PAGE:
A: How was it working with Paul for that?

Z: It’s so funny. We’ve been in a relationship for years now, and I just love him so much. But, when I think about making The Pretty One, for instance, and getting to act opposite Jake Johnson, that was actually more fun for me in a lot of ways. It’s easier to imagine—I know Paul so well. So we’d be in scenes together, and I’m looking at him as the character, but I also see Paul. The person I live with, who drives me crazy when he does X, and makes me feel happy when he does Y, Z. Then, when I look at Jake, I was just seeing the character. In some ways, it’s a lot easier to be totally immersed with someone you don’t know that well.

A: In The Pretty One, which twin do you feel you most resonate with in real life?

Z: They’re different parts of me. That’s one of the beautiful things about the story, is that we all have these different parts of ourselves, we just sometimes choose to lead with different things. Like some mornings, I wake up, and I’m like, “I don’t want to leave the house. I don’t want to put my clothes on. No one look at me. Nobody take my picture.” The next day, I’ll wake up and I’m like, “I want to go dancing and flirt with a million boys and then come home to my [boyfriend].” There are a thousand different versions of ourselves all the time, who are at work, and that we just have to, somehow, allow those different parts of us to exist. That’s part of what the movie is about. Laurel, at the beginning of the movie, is really rigid with herself. She only allows herself to behave one way. And by the end of the movie, she’s much more free.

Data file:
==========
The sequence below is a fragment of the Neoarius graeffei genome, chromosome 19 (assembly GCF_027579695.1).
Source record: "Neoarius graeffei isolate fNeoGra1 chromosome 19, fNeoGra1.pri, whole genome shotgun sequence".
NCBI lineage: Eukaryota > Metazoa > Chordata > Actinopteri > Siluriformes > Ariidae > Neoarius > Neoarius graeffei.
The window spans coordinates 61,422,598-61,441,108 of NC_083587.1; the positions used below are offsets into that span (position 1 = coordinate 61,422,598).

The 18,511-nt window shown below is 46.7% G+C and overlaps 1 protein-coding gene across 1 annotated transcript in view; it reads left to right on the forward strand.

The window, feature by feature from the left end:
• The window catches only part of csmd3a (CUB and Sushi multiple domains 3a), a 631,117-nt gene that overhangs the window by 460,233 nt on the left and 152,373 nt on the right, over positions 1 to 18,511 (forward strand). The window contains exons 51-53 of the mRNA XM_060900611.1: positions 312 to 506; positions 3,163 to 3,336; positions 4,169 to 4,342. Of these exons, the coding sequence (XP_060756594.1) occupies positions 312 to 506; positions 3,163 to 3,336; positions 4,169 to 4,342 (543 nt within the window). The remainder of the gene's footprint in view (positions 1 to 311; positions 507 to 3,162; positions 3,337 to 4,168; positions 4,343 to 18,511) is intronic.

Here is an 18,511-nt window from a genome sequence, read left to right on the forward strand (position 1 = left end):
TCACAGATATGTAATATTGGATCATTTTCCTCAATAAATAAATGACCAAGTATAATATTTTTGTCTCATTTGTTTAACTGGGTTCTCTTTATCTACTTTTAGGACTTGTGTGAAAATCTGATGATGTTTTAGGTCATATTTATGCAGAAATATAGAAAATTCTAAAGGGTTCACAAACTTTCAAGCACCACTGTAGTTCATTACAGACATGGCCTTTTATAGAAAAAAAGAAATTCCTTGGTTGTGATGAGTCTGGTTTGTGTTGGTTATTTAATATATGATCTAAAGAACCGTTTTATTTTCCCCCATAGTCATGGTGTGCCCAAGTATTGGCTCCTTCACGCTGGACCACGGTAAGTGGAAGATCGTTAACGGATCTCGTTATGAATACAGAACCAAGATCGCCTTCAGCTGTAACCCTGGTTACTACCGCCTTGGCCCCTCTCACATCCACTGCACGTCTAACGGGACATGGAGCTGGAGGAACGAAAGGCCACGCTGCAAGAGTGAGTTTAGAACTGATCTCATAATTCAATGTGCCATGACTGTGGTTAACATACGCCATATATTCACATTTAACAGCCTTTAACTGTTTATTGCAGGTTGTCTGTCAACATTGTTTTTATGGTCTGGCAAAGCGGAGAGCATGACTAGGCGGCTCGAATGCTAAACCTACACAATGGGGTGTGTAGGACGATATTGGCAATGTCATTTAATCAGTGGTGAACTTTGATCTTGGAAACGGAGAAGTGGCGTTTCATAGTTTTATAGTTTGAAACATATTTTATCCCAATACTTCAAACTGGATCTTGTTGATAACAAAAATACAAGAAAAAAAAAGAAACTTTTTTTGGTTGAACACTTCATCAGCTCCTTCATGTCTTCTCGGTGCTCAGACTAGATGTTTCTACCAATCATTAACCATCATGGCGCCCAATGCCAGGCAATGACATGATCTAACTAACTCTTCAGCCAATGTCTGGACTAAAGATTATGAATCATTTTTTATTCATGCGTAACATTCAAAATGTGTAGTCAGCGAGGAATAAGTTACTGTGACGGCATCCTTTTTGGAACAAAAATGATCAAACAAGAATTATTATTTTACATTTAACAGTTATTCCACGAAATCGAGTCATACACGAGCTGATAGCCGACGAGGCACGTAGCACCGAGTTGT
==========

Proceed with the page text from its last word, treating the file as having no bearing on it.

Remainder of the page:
A: This is a rare project in a sense because it not only tells a woman’s story, but it was also written and directed by one. How does that reflect the industry today?